The Dartmoor National Park Authority had an unusual postal delivery last week when more than 10,000 postcards were handed in at the Haytor National Park Visitor Centre by a person in a fox costume.

The good natured stunt was part of a campaign by the animal welfare charity League Against Cruel Sports, intended to highlight the practice of trail hunting, a legal activity the charity claims is being used as a cover for fox hunting.

Although fox hunting has been banned in England and Wales since 2005, the activity has effectively been replaced by trail hunts, which involve the laying of a scent trail for dogs to follow without having to kill a fox.

However, trail hunts have come under fire from animal rights campaigners who claim they are a smokescreen for actual hunts - the postcards, which were signed by the public, stated that trail hunting “is a myth invented by the hunts so they can carry on hunting foxes”.

According to a January report by the Protect the Wild association, 46 per cent of registered ‘trail hunts’ were caught chasing or killing foxes in the 2022-2023 season, adding that hunting practices were exploiting loopholes in legislation.

The League said it had also compiled reports showing “hundreds of eyewitness sightings of suspected illegal fox hunting every year”, some of which take place in national parks.

According to the League, Dartmoor and Exmoor, along with the Peak District, are the last three national park authorities in England and Wales which still allow trail hunts on their land.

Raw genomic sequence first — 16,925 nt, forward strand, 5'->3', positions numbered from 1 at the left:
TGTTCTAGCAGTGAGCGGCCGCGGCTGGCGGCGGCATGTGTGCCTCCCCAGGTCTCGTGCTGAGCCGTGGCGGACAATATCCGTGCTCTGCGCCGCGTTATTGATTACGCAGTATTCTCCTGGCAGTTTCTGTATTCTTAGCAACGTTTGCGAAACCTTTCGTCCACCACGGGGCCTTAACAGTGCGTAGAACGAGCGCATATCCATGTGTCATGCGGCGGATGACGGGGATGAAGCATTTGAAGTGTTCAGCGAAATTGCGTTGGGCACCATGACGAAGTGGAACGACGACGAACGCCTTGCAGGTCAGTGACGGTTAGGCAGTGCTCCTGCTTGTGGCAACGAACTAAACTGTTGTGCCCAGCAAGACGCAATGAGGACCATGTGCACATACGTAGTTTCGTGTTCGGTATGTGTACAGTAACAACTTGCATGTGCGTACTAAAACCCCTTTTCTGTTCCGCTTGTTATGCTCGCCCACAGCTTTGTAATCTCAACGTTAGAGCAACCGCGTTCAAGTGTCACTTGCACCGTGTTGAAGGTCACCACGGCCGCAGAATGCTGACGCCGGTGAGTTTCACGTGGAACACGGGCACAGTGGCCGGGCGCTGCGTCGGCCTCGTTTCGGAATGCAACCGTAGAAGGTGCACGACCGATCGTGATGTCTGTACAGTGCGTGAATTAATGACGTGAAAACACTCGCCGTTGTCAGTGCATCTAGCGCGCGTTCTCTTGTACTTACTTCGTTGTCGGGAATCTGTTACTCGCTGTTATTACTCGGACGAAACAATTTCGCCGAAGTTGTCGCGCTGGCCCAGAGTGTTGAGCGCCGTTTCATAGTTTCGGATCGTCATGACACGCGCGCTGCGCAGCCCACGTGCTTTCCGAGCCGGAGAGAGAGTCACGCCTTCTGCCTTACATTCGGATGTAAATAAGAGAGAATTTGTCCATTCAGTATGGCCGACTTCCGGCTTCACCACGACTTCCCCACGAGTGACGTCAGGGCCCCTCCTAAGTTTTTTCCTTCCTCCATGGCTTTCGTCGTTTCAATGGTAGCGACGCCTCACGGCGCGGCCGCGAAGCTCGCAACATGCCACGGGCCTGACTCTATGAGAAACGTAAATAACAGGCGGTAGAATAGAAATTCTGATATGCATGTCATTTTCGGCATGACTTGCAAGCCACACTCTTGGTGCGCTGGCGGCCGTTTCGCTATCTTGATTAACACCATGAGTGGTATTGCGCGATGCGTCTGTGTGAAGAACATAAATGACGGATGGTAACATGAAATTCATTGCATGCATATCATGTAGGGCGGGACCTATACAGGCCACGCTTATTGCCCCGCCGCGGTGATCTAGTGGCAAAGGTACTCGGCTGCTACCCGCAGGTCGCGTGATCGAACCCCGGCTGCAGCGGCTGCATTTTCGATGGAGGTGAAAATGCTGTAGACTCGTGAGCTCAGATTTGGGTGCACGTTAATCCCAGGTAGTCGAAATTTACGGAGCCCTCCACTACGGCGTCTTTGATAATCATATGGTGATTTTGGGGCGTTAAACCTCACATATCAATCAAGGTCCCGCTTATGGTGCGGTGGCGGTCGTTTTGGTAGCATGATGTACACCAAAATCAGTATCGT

John Petrie, the League’s senior campaigns manager, said: “It’s time for change and for Dartmoor and Exmoor national park authorities to protect wildlife and preserve nature by banning fox and trail hunting on their land.

“We need fox hunting laws to be strengthened by the next government so that fox hunts can no longer chase and kill animals, something sadly going on despite the fox hunting ban.

“In the meantime, national parks and landowners need to deny the hunts access to their land so that the cruel and senseless killing of foxes is ended once and for all.”

Chief Supt Matt Longman, the National Police Chiefs’ Council lead on fox hunting and the most senior officer in England with responsibility for fox hunting crime, last year described trail hunts as a “smokescreen” for the banned activity, adding that the Hunting Act “is not working effectively”.

He said the Act had posed “a significant challenge for policing” because it meant police officers were often “caught in the middle” between those who oppose hunting and those who support it.

Last year, about 100 vets wrote to ministers warning that a scientific review was needed on fox numbers amid concerns that red foxes could be disappearing in some rural areas since the ban was introduced.

According to the vets, this is because landowners have been resorting to shooting some of the fittest animals and vixens with cubs, “contrary to good conservation practice”.